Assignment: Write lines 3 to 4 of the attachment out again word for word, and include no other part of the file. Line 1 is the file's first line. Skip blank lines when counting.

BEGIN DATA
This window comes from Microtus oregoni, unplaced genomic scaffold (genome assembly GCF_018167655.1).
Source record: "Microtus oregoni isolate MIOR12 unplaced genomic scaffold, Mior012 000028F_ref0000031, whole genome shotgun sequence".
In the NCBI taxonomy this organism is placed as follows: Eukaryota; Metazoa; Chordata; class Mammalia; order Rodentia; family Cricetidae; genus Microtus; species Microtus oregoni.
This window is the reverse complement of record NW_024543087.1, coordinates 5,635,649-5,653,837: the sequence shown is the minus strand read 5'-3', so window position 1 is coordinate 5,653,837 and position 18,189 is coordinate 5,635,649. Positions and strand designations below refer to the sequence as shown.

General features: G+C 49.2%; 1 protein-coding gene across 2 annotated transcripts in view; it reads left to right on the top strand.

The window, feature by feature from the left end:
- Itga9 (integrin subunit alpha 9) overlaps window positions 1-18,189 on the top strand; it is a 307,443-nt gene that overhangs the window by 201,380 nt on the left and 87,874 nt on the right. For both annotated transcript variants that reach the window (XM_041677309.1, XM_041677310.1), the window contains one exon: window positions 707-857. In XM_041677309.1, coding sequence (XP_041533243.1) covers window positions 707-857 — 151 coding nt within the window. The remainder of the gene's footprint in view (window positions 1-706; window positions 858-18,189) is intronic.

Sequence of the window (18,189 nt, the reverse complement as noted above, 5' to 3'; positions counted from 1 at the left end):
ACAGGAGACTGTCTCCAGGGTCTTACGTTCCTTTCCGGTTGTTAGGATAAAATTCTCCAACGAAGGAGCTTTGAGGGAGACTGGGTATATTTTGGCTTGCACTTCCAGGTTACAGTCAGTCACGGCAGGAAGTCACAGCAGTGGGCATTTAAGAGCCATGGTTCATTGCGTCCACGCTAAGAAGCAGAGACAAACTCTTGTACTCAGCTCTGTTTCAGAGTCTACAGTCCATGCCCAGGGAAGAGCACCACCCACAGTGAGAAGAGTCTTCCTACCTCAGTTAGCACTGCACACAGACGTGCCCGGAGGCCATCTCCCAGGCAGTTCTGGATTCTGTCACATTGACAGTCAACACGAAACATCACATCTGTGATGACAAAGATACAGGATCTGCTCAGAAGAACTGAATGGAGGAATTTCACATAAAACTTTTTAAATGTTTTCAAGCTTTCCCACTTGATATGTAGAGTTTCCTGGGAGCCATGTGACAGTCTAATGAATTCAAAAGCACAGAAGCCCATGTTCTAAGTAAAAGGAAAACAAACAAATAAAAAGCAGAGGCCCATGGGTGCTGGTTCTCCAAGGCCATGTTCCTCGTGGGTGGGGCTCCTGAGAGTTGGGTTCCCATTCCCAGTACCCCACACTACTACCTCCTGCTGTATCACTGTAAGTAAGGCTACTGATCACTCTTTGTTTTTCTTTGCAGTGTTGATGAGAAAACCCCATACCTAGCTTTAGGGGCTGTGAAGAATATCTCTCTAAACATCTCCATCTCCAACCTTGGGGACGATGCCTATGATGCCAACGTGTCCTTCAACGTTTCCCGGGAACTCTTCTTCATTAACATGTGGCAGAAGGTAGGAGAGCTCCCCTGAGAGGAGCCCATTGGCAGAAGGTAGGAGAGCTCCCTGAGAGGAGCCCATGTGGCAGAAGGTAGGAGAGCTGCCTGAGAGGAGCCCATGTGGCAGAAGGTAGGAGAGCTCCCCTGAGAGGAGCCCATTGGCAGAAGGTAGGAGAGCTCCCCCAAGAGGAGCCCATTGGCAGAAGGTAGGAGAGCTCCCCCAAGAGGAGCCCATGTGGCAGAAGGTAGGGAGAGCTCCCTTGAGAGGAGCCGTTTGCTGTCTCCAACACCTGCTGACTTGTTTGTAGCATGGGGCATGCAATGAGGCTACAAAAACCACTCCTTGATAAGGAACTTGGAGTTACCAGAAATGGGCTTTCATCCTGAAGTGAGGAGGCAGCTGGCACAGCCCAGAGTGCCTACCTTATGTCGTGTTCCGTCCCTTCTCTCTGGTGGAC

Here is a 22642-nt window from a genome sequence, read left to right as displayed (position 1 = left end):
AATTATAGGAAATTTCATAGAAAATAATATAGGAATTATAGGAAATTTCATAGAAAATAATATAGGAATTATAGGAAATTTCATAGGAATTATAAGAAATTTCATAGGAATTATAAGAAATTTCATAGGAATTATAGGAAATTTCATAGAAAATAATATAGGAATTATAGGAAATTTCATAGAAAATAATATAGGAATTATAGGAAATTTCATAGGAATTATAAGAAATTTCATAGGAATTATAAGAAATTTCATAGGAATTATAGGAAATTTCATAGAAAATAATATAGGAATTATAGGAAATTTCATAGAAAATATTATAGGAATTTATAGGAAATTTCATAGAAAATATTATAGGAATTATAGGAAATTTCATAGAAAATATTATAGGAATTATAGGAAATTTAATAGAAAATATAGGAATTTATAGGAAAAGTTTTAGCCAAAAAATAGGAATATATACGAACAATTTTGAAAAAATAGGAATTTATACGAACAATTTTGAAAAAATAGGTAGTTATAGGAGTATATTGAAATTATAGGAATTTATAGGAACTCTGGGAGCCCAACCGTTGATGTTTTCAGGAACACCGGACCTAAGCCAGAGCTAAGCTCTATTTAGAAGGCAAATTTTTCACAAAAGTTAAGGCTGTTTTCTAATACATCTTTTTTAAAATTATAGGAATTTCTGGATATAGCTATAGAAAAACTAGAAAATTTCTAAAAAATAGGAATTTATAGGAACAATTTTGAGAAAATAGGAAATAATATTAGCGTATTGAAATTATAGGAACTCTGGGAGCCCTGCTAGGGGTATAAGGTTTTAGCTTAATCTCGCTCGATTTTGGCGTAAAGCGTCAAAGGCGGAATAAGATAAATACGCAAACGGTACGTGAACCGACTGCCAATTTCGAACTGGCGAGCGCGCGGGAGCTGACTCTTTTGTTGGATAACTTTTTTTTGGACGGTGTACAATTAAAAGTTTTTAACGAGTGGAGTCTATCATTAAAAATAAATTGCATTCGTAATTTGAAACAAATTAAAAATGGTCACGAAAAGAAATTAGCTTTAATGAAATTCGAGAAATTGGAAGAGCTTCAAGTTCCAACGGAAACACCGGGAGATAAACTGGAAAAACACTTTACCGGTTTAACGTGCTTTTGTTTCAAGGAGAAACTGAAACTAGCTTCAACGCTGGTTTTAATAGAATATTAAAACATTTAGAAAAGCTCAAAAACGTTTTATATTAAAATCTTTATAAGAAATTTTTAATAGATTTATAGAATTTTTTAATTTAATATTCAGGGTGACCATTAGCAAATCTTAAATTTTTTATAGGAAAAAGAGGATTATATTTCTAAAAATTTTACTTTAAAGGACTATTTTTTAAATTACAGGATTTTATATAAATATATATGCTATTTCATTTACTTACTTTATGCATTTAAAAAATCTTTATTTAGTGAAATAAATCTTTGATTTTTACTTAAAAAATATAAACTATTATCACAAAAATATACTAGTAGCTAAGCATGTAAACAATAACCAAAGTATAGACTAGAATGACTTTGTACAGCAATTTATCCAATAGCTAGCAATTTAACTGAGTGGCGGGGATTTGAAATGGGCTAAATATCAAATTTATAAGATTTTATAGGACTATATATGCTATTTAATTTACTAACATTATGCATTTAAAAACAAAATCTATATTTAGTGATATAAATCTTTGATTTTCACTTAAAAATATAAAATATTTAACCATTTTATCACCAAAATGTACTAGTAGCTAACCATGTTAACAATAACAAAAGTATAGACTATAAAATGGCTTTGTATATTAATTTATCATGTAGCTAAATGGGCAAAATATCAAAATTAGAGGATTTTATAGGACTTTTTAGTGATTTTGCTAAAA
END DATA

In the NCBI taxonomy this organism is placed as follows: Eukaryota; Metazoa; Chordata; class Mammalia; order Rodentia; family Cricetidae; genus Microtus; species Microtus oregoni.
This window is the reverse complement of record NW_024543087.1, coordinates 5,635,649-5,653,837: the sequence shown is the minus strand read 5'-3', so window position 1 is coordinate 5,653,837 and position 18,189 is coordinate 5,635,649. Positions and strand designations below refer to the sequence as shown.